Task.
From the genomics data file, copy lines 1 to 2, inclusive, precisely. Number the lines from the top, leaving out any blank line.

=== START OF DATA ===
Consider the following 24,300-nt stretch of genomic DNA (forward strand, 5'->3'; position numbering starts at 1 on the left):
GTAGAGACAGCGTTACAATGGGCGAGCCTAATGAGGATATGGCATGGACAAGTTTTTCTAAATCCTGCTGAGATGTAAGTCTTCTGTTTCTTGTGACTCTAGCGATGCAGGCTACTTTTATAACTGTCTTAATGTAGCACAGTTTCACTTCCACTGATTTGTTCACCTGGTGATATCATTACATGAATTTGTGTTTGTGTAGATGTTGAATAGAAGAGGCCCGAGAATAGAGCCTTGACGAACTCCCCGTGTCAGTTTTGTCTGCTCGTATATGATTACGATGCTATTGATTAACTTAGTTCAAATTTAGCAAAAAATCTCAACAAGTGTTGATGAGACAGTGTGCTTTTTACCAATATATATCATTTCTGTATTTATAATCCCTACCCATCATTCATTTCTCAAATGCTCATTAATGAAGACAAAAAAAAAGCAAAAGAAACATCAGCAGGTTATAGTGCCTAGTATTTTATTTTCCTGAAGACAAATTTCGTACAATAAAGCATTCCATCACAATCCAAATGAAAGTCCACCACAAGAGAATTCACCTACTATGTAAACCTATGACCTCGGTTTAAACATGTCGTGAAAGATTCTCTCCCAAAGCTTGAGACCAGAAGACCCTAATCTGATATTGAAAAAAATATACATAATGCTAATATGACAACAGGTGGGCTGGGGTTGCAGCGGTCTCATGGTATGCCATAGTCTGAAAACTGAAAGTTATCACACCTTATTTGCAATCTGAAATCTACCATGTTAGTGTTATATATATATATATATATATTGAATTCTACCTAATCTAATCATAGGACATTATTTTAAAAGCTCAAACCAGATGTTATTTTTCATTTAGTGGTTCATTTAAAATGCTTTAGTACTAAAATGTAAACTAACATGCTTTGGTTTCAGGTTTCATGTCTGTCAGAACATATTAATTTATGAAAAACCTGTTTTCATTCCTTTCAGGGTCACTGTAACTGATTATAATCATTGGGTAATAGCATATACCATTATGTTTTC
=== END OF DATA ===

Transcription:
Consider the following 24,300-nt stretch of genomic DNA (forward strand, 5'->3'; position numbering starts at 1 on the left):
GTAGAGACAGCGTTACAATGGGCGAGCCTAATGAGGATATGGCATGGACAAGTTTTTCTAAATCCTGCTGAGATGTAAGTCTTCTGTTTCTTGTGACTCTAGCGATGCAGGCTACTTTTATAACTGTCTTAATGTAGCACAGTTTCACTTCCACTGATTTGTTCACCTGGTGATATCATTACATGAATTTGTGTTTGTGTAGATGTTGAATAGAAGAGGCCCGAGAATAGAGCCTTGACGAACTCCCCGTGTCAGTTTTGTCTGCTCGTATATGATTACGATGCTATTGATTAACTTAGTTCAAATTTAGCAAAAAATCTCAACAAGTGTTGATGAGACAGTGTGCTTTTTACCAATATATATCATTTCTGTATTTATAATCCCTACCCATCATTCATTTCTCAAATGCTCATTAATGAAGACAAAAAAAAAGCAAAAGAAACATCAGCAGGTTATAGTGCCTAGTATTTTATTTTCCTGAAGACAAATTTCGTACAATAAAGCATTCCATCACAATCCAAATGAAAGTCCACCACAAGAGAATTCACCTACTATGTAAACCTATGACCTCGGTTTAAACATGTCGTGAAAGATTCTCTCCCAAAGCTTGAGACCAGAAGACCCTAATCTGATATTGAAAAAAATATACATAATGCTAATATGACAACAGGTGGGCTGGGGTTGCAGCGGTCTCATGGTATGCCATAGTCTGAAAACTGAAAGTTATCACACCTTATTTGCAATCTGAAATCTACCATGTTAGTGTTATATATATATATATATATATTGAATTCTACCTAATCTAATCATAGGACATTATTTTAAAAGCTCAAACCAGATGTTATTTTTCATTTAGTGGTTCATTTAAAATGCTTTAGTACTAAAATGTAAACTAACATGCTTTGGTTTCAGGTTTCATGTCTGTCAGAACATATTAATTTATGAAAAACCTGTTTTCATTCCTTTCAGGGTCACTGTAACTGATTATAATCATTGGGTAATAGCATATACCATTATGTTTTC